In 55BCE at about 9am on the 26th of August Julius Caesar’s fleet arrived off the coast of Dover. Swathes of Britons stood along those famous white cliffs. They must have looked pretty scary as the Roman fleet decided to sail a little further north and land at Deal. As we know he succeeded and so the Romans began to create a huge infrastructure project that covered much of Britain. Dover is a valley between two hills with a river running out into the sea. Dubris was built on the edge of the Dour river and to help locate the port two lighthouses were built one on each hill. One Pharos still exists to this day high on the east hill within the walls of Dover Castle.
This huge tower is impressive for a structure so old. During the Saxon period it was converted into a bell tower and a church was built alongside it. I was not expecting it to be so very massive especially given its location high on the cliff next to the corrosive salty air of the sea. Perhaps it is made from that fantastic Roman cement? The everlasting stuff that cannot be reproduced in the modern era. With all our marvellous science we are unable to understand how the hell they made that impressive mixture.
Dover was integral to Roman life in Britain. They arrived here and it was the last place when they left and yet until the 1970s little was known of Roman Dover – Portus Dubris – until the Kent Archaeological Rescue Unit began to uncover the wonders that were Dubris. Brian Philp and his team began by finding a fort wall and a painted wall of a house. But there was so much more hidden below the soil and while Brian personally financed the cover that exists of the Painted House there is also many other structures alongside it. Sadly these were excavated while the bypass was being constructed but they have been filled in. Including a military bathhouse for the washing of dirty soldiers. Here is a map showing the vast area of the remains. Though presently the Painted House is the only part uncovered and able to be seen.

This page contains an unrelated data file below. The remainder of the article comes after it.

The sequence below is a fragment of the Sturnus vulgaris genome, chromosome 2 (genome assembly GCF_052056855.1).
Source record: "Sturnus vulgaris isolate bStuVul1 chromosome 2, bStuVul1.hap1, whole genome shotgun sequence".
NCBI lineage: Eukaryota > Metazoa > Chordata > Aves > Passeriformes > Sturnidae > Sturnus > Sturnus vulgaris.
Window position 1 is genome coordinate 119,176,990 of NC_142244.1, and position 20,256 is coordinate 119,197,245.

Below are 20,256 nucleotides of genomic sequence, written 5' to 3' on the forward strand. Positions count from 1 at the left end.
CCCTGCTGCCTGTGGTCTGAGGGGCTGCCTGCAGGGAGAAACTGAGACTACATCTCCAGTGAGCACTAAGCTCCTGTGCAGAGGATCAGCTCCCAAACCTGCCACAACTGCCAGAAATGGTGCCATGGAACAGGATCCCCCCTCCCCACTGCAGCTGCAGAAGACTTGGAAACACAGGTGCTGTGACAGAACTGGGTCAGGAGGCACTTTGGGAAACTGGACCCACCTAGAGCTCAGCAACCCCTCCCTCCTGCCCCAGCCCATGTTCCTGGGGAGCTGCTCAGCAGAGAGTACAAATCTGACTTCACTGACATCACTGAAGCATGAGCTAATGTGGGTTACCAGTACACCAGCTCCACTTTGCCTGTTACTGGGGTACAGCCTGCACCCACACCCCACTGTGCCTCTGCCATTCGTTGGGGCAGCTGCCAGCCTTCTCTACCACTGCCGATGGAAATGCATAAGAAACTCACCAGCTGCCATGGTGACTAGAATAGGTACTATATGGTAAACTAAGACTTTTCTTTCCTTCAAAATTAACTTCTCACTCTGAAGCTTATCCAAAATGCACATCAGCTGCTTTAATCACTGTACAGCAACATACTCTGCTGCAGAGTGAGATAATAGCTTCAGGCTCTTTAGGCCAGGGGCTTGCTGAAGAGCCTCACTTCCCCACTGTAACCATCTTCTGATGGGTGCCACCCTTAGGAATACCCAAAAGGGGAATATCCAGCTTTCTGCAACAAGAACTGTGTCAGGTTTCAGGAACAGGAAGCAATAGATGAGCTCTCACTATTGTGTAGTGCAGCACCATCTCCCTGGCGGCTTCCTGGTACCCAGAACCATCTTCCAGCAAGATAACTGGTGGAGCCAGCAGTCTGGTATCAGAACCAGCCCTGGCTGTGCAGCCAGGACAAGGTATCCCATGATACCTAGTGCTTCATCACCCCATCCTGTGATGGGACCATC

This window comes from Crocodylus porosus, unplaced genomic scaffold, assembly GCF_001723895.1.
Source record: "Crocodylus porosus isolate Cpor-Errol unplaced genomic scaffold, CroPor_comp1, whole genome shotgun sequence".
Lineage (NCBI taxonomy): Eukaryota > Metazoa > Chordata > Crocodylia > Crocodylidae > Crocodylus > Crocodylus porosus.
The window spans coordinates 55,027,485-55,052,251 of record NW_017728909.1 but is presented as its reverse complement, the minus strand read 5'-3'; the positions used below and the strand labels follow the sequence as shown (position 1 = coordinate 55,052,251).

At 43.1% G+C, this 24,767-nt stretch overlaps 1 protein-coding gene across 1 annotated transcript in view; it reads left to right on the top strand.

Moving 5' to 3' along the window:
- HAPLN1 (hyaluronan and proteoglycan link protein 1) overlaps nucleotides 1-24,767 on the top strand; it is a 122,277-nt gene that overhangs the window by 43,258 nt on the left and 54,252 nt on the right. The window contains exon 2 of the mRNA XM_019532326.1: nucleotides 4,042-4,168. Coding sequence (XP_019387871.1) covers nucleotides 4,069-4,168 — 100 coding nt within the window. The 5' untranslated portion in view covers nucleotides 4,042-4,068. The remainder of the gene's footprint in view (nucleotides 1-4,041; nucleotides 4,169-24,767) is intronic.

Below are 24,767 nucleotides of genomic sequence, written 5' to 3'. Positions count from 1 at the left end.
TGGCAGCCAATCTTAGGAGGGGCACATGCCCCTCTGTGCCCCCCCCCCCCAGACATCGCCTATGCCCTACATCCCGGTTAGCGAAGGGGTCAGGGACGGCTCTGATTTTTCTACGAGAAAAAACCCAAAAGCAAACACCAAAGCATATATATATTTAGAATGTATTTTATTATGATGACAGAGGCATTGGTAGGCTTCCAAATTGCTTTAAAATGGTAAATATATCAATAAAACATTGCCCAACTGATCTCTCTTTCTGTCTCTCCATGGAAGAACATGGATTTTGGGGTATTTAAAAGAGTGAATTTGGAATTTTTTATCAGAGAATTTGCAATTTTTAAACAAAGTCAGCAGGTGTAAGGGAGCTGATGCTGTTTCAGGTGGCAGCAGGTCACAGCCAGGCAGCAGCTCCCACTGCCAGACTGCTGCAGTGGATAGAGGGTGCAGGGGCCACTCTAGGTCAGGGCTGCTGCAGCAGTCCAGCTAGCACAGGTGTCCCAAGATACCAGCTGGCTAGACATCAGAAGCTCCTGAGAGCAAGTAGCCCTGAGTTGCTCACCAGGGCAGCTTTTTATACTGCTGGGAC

This painted house was at first presumed to be a brothel but experts said the Bacchus, Cupid and dancing women were not pornographic enough and it is now understood that it was most likely a hotel.
Being a hostelry makes sense. You sail from France and will need a place to stay when you hop of the ship. And maybe a place to bathe after the boat journey. Most impressive is the underfloor heating that the Romans created in their buildings.
Originally designed to heat bathhouses, in the chilly winters of Britain this would have been needed in all Roman buildings in the colder climes outside of Rome. The Painted House has the flues beautifully preserved and this really helped me understand the engineering and building needed to provide the hot air that circulated under the floors. But more amazing is the fact that the flues ran inside the walls to heat the floors of the upstairs rooms. Wow.